As is often the case with academic reads, the text was overrun with repetition. What could have been stated only once, or even twice, was repeated countless times. It was tiring to reread the same paragraphs. Thus many passages seemed to say the same thing but used different words. Two passages I wanted to cite about the new written language do this:

“The linguistic struggle coincided in the case of the Faroes with the nationalist struggle for a greater degree of political autonomy with regards to Denmark. Down through history linguistic and political recognition remained closely tied. In the period immediately after 1821, when the Faroes were incorporated as a county of the Danish kingdom, Faroese was officially considered by the Danes to be a Danish dialect, not gaining official recognition as the nation’s principal language until present-day home rule legislation was passed in 1948.”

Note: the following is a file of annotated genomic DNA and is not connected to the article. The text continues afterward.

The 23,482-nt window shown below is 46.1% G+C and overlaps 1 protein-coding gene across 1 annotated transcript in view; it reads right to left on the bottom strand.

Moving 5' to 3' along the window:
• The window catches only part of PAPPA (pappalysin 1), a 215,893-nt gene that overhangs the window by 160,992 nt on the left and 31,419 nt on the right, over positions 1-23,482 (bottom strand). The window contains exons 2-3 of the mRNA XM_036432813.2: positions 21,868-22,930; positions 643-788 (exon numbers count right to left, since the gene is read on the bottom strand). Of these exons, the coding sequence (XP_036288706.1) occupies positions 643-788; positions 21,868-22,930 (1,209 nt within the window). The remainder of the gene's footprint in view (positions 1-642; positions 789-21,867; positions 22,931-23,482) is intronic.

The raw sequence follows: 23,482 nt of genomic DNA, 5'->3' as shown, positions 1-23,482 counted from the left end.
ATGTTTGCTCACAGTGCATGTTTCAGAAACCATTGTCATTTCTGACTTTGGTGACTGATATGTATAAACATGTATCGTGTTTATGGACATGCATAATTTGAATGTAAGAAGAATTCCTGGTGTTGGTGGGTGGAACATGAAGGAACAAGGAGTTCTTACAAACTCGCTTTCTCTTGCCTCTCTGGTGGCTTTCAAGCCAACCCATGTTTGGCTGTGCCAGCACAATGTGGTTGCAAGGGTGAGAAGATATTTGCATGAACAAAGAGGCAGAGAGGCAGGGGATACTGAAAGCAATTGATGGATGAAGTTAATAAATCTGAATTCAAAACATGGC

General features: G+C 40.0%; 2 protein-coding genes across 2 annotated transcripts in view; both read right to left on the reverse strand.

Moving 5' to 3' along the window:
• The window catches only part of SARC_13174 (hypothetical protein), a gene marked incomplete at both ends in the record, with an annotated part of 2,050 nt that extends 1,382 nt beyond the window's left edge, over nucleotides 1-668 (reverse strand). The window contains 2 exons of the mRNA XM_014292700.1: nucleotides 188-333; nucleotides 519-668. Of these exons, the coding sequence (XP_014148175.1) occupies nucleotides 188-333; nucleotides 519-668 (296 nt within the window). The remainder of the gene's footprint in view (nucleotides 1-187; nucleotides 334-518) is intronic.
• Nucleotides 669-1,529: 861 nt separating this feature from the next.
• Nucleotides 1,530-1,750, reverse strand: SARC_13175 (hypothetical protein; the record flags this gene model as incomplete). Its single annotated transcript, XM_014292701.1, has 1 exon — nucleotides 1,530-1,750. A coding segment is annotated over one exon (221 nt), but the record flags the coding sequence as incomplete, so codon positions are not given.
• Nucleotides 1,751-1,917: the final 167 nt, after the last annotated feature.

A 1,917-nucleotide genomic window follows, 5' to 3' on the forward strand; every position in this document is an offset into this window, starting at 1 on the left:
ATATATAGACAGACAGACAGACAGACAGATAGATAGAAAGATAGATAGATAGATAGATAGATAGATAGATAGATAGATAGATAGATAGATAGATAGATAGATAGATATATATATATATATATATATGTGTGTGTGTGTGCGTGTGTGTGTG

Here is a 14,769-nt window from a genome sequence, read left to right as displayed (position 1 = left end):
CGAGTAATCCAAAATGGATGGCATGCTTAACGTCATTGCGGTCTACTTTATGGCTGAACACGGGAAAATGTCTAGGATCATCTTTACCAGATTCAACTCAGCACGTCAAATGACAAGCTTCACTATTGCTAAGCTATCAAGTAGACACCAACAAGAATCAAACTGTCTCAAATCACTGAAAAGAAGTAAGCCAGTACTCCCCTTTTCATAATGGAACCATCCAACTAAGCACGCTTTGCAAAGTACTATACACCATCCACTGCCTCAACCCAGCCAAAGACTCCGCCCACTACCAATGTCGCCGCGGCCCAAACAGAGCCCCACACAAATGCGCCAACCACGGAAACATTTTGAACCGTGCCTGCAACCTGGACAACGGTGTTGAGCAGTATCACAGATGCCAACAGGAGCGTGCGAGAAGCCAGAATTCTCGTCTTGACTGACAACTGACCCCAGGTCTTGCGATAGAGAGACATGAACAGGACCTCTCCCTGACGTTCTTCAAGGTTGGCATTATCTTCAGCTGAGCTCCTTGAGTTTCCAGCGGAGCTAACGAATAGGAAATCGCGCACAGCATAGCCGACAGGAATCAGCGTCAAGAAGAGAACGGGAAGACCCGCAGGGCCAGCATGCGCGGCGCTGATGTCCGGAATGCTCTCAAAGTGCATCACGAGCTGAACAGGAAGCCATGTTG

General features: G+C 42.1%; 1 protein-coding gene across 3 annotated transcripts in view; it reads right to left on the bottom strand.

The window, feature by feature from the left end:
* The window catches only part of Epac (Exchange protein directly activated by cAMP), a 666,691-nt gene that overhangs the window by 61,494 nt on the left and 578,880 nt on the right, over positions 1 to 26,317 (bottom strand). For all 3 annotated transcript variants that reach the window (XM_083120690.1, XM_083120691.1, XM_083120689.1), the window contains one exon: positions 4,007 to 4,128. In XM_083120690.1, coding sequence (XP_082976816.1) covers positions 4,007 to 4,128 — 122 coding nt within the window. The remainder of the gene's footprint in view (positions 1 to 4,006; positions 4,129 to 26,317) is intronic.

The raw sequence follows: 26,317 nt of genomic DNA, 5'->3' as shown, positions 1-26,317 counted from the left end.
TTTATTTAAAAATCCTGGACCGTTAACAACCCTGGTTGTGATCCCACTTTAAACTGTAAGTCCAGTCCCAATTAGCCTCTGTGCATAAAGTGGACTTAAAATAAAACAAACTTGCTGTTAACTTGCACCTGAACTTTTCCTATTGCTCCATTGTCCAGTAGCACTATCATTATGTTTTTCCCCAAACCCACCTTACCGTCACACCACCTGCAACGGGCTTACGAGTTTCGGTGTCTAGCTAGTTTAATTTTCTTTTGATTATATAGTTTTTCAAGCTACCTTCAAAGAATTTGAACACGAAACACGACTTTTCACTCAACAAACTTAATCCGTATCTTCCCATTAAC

“The language revival marks a turning-point between a passively defined position, where Faroese is interpreted as a dialect of Danish; to an active, defining role, with the nationally-conscious Faroese seeking to rehabilitate Faroese as a recognised national language. The basis for this change of status of the Faroese language was laid down with the development of a Faroese written language in the middle of the last century.”

The written language strengthened the case for Faroese as its own independent language not to be brushed aside as a dialect of Danish. The de-Danicization of the written form ensured this.